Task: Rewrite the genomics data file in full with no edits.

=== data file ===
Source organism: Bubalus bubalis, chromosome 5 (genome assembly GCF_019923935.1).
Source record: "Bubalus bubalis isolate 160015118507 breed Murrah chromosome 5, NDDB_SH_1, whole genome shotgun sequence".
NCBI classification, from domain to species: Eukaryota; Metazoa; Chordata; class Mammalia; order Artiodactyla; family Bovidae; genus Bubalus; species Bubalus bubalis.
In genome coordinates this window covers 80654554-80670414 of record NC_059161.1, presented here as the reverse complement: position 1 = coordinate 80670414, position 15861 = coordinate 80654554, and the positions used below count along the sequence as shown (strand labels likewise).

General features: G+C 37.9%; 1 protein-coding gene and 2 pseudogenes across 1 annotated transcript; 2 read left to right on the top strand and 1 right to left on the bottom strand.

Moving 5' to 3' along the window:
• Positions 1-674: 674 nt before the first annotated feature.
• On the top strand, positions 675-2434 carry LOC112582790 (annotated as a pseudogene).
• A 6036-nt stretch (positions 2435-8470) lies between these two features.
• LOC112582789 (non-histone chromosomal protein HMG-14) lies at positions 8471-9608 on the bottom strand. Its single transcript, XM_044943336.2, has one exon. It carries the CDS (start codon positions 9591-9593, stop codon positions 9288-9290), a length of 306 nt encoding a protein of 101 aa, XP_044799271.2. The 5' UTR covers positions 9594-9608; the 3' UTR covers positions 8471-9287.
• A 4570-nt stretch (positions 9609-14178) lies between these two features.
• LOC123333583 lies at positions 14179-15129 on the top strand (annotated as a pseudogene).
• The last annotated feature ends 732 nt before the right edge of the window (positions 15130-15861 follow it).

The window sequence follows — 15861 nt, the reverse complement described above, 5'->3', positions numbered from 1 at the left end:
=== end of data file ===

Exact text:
Source organism: Bubalus bubalis, chromosome 5 (genome assembly GCF_019923935.1).
Source record: "Bubalus bubalis isolate 160015118507 breed Murrah chromosome 5, NDDB_SH_1, whole genome shotgun sequence".
NCBI classification, from domain to species: Eukaryota; Metazoa; Chordata; class Mammalia; order Artiodactyla; family Bovidae; genus Bubalus; species Bubalus bubalis.
In genome coordinates this window covers 80654554-80670414 of record NC_059161.1, presented here as the reverse complement: position 1 = coordinate 80670414, position 15861 = coordinate 80654554, and the positions used below count along the sequence as shown (strand labels likewise).

General features: G+C 37.9%; 1 protein-coding gene and 2 pseudogenes across 1 annotated transcript; 2 read left to right on the top strand and 1 right to left on the bottom strand.

Moving 5' to 3' along the window:
• Positions 1-674: 674 nt before the first annotated feature.
• On the top strand, positions 675-2434 carry LOC112582790 (annotated as a pseudogene).
• A 6036-nt stretch (positions 2435-8470) lies between these two features.
• LOC112582789 (non-histone chromosomal protein HMG-14) lies at positions 8471-9608 on the bottom strand. Its single transcript, XM_044943336.2, has one exon. It carries the CDS (start codon positions 9591-9593, stop codon positions 9288-9290), a length of 306 nt encoding a protein of 101 aa, XP_044799271.2. The 5' UTR covers positions 9594-9608; the 3' UTR covers positions 8471-9287.
• A 4570-nt stretch (positions 9609-14178) lies between these two features.
• LOC123333583 lies at positions 14179-15129 on the top strand (annotated as a pseudogene).
• The last annotated feature ends 732 nt before the right edge of the window (positions 15130-15861 follow it).

The window sequence follows — 15861 nt, the reverse complement described above, 5'->3', positions numbered from 1 at the left end: